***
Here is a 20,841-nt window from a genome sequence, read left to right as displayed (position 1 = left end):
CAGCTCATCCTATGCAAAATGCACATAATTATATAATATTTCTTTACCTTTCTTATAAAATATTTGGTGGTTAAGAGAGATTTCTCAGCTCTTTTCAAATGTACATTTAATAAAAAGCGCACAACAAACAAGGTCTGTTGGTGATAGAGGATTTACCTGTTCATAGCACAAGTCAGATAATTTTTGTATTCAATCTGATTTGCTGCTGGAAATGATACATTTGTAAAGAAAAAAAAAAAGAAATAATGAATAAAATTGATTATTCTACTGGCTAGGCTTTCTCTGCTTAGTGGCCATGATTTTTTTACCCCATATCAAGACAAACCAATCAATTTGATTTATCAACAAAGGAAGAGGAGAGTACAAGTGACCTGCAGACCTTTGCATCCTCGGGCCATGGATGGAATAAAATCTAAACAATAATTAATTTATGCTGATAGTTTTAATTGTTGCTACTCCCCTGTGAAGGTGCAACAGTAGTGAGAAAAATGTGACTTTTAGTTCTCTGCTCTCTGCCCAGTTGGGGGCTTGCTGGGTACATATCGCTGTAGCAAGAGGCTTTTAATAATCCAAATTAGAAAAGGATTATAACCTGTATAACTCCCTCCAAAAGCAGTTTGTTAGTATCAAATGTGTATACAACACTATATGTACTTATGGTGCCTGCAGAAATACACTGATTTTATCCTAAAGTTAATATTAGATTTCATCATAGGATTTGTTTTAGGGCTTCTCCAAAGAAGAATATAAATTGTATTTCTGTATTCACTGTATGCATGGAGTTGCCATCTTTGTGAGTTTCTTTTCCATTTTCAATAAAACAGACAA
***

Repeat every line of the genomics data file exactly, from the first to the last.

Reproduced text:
Here is a 20,841-nt window from a genome sequence, read left to right as displayed (position 1 = left end):
CAGCTCATCCTATGCAAAATGCACATAATTATATAATATTTCTTTACCTTTCTTATAAAATATTTGGTGGTTAAGAGAGATTTCTCAGCTCTTTTCAAATGTACATTTAATAAAAAGCGCACAACAAACAAGGTCTGTTGGTGATAGAGGATTTACCTGTTCATAGCACAAGTCAGATAATTTTTGTATTCAATCTGATTTGCTGCTGGAAATGATACATTTGTAAAGAAAAAAAAAAAGAAATAATGAATAAAATTGATTATTCTACTGGCTAGGCTTTCTCTGCTTAGTGGCCATGATTTTTTTACCCCATATCAAGACAAACCAATCAATTTGATTTATCAACAAAGGAAGAGGAGAGTACAAGTGACCTGCAGACCTTTGCATCCTCGGGCCATGGATGGAATAAAATCTAAACAATAATTAATTTATGCTGATAGTTTTAATTGTTGCTACTCCCCTGTGAAGGTGCAACAGTAGTGAGAAAAATGTGACTTTTAGTTCTCTGCTCTCTGCCCAGTTGGGGGCTTGCTGGGTACATATCGCTGTAGCAAGAGGCTTTTAATAATCCAAATTAGAAAAGGATTATAACCTGTATAACTCCCTCCAAAAGCAGTTTGTTAGTATCAAATGTGTATACAACACTATATGTACTTATGGTGCCTGCAGAAATACACTGATTTTATCCTAAAGTTAATATTAGATTTCATCATAGGATTTGTTTTAGGGCTTCTCCAAAGAAGAATATAAATTGTATTTCTGTATTCACTGTATGCATGGAGTTGCCATCTTTGTGAGTTTCTTTTCCATTTTCAATAAAACAGACAA